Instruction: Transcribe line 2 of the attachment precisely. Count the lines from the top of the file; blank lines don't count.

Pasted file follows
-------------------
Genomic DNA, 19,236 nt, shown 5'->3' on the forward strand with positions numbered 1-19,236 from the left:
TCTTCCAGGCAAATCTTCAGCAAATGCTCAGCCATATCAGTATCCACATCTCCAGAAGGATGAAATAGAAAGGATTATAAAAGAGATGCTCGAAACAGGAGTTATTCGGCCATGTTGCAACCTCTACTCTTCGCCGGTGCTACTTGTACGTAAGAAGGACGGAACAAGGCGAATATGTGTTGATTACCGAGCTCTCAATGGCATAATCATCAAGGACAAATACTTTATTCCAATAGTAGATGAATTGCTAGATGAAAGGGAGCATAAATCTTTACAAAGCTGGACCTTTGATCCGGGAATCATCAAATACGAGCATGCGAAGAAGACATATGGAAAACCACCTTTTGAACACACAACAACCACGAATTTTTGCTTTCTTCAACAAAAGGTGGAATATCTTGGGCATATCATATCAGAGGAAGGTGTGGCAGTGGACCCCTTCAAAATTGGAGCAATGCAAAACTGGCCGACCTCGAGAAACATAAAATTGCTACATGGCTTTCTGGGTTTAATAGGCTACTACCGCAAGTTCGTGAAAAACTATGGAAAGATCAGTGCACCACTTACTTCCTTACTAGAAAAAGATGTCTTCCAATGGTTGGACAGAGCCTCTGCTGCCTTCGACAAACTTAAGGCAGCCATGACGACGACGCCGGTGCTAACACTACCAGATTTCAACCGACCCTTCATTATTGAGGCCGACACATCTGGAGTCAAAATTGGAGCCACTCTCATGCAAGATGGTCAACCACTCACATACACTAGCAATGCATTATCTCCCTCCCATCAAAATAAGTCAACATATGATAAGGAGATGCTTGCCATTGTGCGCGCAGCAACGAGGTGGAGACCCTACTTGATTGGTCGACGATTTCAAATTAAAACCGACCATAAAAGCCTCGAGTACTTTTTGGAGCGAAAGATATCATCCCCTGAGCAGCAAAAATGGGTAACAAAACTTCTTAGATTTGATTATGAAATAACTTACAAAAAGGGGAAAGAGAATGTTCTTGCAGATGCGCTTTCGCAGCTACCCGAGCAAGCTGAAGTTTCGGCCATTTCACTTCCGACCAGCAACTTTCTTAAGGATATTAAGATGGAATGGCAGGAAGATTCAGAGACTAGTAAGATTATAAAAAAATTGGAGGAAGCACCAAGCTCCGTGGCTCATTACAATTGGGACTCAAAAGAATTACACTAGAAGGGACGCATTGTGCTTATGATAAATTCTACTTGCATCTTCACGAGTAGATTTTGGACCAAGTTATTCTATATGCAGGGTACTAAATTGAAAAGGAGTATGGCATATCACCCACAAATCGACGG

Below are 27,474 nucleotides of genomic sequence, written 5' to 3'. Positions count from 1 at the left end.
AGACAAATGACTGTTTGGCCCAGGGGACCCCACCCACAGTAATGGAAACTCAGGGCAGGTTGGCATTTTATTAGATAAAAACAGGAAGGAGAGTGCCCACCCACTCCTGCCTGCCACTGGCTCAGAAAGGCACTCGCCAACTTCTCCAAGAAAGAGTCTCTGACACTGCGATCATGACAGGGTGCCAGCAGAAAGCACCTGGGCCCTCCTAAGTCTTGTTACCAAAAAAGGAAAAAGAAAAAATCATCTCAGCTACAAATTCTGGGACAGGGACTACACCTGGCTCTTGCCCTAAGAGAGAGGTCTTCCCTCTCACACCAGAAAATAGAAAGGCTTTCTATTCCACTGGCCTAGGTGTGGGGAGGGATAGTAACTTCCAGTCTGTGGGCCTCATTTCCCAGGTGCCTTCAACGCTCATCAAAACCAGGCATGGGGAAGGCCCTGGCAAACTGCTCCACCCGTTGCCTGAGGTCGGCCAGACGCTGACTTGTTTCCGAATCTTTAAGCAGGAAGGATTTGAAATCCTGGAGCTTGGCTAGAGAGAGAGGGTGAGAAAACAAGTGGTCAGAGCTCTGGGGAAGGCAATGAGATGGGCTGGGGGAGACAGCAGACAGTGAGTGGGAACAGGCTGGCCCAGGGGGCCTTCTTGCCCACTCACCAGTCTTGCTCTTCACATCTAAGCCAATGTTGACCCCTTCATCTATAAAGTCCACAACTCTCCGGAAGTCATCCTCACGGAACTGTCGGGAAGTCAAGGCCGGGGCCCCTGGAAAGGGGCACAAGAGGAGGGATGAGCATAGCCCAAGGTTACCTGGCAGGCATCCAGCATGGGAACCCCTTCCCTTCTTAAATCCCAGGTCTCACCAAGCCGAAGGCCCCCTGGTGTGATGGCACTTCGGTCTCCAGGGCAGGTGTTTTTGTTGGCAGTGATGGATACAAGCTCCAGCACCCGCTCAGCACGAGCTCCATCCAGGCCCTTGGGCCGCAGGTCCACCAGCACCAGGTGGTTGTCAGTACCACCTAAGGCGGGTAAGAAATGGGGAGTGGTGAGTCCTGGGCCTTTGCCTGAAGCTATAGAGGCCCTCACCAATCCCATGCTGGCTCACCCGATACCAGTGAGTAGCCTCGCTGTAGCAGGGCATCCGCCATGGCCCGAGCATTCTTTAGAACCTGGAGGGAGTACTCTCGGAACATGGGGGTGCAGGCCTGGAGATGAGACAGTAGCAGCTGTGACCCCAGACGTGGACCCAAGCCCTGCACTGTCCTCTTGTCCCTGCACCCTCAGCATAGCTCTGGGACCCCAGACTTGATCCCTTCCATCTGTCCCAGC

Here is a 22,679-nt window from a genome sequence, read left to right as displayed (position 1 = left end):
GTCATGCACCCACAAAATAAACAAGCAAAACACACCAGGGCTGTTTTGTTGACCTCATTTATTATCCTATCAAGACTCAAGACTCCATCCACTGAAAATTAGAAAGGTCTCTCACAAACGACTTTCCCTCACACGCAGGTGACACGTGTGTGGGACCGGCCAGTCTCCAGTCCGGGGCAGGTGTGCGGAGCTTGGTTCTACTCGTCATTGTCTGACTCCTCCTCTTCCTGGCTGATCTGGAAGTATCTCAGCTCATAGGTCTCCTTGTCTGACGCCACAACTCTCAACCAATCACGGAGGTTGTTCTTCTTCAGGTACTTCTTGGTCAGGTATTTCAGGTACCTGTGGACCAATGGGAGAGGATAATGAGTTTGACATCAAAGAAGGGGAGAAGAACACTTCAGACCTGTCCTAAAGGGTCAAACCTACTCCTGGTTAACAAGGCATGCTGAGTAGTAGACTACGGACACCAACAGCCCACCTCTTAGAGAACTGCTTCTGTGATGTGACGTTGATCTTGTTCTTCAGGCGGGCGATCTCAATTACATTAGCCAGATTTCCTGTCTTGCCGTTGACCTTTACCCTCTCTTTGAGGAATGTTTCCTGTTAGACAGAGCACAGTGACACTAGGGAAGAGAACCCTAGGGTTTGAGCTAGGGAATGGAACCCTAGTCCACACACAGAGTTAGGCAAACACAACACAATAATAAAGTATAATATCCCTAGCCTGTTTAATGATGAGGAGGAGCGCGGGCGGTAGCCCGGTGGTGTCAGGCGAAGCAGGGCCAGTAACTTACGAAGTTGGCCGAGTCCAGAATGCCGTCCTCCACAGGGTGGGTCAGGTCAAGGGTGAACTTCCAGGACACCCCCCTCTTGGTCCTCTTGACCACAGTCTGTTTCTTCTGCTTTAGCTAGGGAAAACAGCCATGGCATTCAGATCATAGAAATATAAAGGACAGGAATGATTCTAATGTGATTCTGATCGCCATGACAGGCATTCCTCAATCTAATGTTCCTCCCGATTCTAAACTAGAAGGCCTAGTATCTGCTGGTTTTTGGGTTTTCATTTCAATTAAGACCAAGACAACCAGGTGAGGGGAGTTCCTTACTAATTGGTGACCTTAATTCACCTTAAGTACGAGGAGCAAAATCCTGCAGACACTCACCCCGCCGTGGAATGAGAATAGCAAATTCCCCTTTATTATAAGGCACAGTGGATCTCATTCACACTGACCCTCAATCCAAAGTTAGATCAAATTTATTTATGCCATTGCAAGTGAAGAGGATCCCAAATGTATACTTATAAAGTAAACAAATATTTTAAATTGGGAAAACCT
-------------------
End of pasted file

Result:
TCTTCCAGGCAAATCTTCAGCAAATGCTCAGCCATATCAGTATCCACATCTCCAGAAGGATGAAATAGAAAGGATTATAAAAGAGATGCTCGAAACAGGAGTTATTCGGCCATGTTGCAACCTCTACTCTTCGCCGGTGCTACTTGTACGTAAGAAGGACGGAACAAGGCGAATATGTGTTGATTACCGAGCTCTCAATGGCATAATCATCAAGGACAAATACTTTATTCCAATAGTAGATGAATTGCTAGATGAAAGGGAGCATAAATCTTTACAAAGCTGGACCTTTGATCCGGGAATCATCAAATACGAGCATGCGAAGAAGACATATGGAAAACCACCTTTTGAACACACAACAACCACGAATTTTTGCTTTCTTCAACAAAAGGTGGAATATCTTGGGCATATCATATCAGAGGAAGGTGTGGCAGTGGACCCCTTCAAAATTGGAGCAATGCAAAACTGGCCGACCTCGAGAAACATAAAATTGCTACATGGCTTTCTGGGTTTAATAGGCTACTACCGCAAGTTCGTGAAAAACTATGGAAAGATCAGTGCACCACTTACTTCCTTACTAGAAAAAGATGTCTTCCAATGGTTGGACAGAGCCTCTGCTGCCTTCGACAAACTTAAGGCAGCCATGACGACGACGCCGGTGCTAACACTACCAGATTTCAACCGACCCTTCATTATTGAGGCCGACACATCTGGAGTCAAAATTGGAGCCACTCTCATGCAAGATGGTCAACCACTCACATACACTAGCAATGCATTATCTCCCTCCCATCAAAATAAGTCAACATATGATAAGGAGATGCTTGCCATTGTGCGCGCAGCAACGAGGTGGAGACCCTACTTGATTGGTCGACGATTTCAAATTAAAACCGACCATAAAAGCCTCGAGTACTTTTTGGAGCGAAAGATATCATCCCCTGAGCAGCAAAAATGGGTAACAAAACTTCTTAGATTTGATTATGAAATAACTTACAAAAAGGGGAAAGAGAATGTTCTTGCAGATGCGCTTTCGCAGCTACCCGAGCAAGCTGAAGTTTCGGCCATTTCACTTCCGACCAGCAACTTTCTTAAGGATATTAAGATGGAATGGCAGGAAGATTCAGAGACTAGTAAGATTATAAAAAAATTGGAGGAAGCACCAAGCTCCGTGGCTCATTACAATTGGGACTCAAAAGAATTACACTAGAAGGGACGCATTGTGCTTATGATAAATTCTACTTGCATCTTCACGAGTAGATTTTGGACCAAGTTATTCTATATGCAGGGTACTAAATTGAAAAGGAGTATGGCATATCACCCACAAATCGACGG